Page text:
Of course she was not going to put Biden on the spot. Like all the “moderators,” she is a leftist Democrat. But Trump got the point in. As he did, again and again, reminding viewers that Biden had 47 years in Washington to perform the initiatives he now says he will undertake. And Trump likewise pounded in, again and again, that Biden was just recently vice president for eight years. Just very recently. Indeed, not only did Biden fail to do any of the things he now promises to do, but Trump even brought home that he sought the presidency in 2016 out of disgust over Biden’s failures.
Trump got in that Biden failed on H1N1, a much less devastating illness. He got in that, on the issue of taxes, he may have paid $750 in the last phase of tax filing because he previously had paid tens of millions of dollars in advance tax payments. Americans can understand that; we just had not heard it before. As Biden went after Trump on Putin and on whether Trump profits from hotels in China, the door was opened for Trump to get into the Biden Family Criminal Enterprise: the son and siblings who all have profited in the many millions by leveraging their Biden Family Enterprise connections to extort millions implicitly from China and Russia and Ukraine. He had Biden lying all over the place — denying they had made millions from the wife of the Moscow mayor, from China, and even from Burisma. I listened carefully as Biden denied that he benefited corruptly from Burisma, but did not deny as explicitly that Hunter did. Trump even got Biden to lie about his oft-repeated pledge to kill hydraulic fracturing (“fracking”).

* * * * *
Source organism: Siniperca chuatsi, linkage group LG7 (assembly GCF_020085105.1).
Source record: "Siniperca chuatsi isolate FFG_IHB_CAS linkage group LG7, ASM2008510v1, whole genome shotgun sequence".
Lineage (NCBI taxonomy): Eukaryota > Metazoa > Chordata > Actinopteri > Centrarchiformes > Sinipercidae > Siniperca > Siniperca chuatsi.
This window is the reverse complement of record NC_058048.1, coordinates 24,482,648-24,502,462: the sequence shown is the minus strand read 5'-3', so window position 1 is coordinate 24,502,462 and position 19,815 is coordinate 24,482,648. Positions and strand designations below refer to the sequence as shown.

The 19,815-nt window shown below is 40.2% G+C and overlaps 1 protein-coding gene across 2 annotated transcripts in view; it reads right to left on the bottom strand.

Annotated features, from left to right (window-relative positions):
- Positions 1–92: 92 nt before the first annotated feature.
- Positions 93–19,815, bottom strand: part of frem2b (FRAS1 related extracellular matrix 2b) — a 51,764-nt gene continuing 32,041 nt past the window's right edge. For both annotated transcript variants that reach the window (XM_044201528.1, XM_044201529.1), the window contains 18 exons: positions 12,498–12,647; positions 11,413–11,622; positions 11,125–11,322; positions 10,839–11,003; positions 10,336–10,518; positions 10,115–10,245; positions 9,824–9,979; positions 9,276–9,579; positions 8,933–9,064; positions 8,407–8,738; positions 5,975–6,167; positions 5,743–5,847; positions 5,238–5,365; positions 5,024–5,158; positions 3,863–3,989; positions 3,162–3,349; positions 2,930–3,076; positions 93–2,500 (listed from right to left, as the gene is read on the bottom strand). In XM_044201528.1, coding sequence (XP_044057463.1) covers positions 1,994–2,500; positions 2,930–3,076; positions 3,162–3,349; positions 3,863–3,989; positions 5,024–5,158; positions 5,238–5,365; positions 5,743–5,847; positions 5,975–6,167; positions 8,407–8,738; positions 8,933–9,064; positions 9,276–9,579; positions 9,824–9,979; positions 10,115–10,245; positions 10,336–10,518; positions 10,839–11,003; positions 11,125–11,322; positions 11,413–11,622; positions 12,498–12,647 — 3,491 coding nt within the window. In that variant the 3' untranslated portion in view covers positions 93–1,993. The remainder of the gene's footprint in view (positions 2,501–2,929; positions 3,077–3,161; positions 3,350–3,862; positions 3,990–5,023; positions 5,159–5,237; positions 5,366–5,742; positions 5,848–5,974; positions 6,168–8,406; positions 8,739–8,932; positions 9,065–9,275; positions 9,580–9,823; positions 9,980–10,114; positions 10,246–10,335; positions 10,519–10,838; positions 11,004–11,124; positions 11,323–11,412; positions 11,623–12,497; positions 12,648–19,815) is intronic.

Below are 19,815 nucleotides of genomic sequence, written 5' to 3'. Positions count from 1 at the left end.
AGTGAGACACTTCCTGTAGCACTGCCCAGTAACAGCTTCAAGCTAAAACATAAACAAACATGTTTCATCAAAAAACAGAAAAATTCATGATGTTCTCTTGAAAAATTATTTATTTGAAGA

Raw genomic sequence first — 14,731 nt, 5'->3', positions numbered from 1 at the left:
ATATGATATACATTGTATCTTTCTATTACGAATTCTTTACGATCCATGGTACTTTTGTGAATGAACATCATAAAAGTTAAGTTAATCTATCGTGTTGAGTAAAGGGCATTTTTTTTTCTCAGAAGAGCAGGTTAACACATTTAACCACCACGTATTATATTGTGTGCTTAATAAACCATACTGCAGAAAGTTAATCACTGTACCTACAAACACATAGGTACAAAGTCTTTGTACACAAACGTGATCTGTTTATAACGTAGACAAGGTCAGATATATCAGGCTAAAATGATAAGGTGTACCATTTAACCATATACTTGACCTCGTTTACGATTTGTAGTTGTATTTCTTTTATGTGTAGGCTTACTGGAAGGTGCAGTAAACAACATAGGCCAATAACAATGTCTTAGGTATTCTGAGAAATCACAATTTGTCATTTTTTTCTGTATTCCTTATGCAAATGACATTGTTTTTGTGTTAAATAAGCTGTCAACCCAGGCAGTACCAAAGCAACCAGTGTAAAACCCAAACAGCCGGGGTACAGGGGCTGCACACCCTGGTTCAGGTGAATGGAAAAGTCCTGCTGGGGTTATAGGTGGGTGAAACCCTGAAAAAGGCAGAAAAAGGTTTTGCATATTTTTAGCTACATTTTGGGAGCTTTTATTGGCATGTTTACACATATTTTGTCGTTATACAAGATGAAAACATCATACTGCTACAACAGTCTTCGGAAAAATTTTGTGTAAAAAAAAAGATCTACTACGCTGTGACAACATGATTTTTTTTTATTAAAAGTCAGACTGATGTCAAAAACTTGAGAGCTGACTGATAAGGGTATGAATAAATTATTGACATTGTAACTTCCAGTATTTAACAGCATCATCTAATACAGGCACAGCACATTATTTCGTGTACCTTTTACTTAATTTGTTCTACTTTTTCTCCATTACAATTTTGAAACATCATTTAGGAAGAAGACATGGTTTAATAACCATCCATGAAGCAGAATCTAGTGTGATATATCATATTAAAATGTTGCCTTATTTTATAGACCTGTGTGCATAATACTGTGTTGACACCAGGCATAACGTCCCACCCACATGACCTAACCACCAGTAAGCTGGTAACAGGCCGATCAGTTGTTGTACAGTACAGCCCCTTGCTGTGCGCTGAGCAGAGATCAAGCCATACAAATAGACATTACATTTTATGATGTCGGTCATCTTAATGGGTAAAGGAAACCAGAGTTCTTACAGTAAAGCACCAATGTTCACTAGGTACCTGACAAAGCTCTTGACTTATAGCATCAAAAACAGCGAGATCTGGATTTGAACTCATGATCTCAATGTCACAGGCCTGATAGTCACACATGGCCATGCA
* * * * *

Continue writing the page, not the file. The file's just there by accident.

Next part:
Biden was good and at times strong, too. He was prepared. He did not shoot whoppers. But Trump had more to prove this time, and Trump aced it. That is why this debate moves the needle in Trump’s direction.
Sure, the debate was tilted and imbalanced. A darned shame, but that is going to happen forever until the GOP standard-bearer pays more attention in advance to getting the debates conducted fairly. So the questions primarily were aimed at asking Trump about things that paint him poorly, then asking Biden how he would fix it. And the topics — climate change? Y’know what? If you are so concerned about heat, how about California’s annual forest fires that result from crazy and irresponsible liberal Democrat forestry practices that ban removal of dead leaves, dry branches, and that ban lumber companies from clearing out wide swaths of trees — both to reduce fire spread and to allow sufficient width for emergency fire-fighting vehicles to reach hot points? If you are concerned about heat, what about Antifa and Black Lives Matter riots that see whole neighborhoods set ablaze? That was not on the agenda. Instead, the president was asked what he would tell Black parents who have “The Talk” with their children.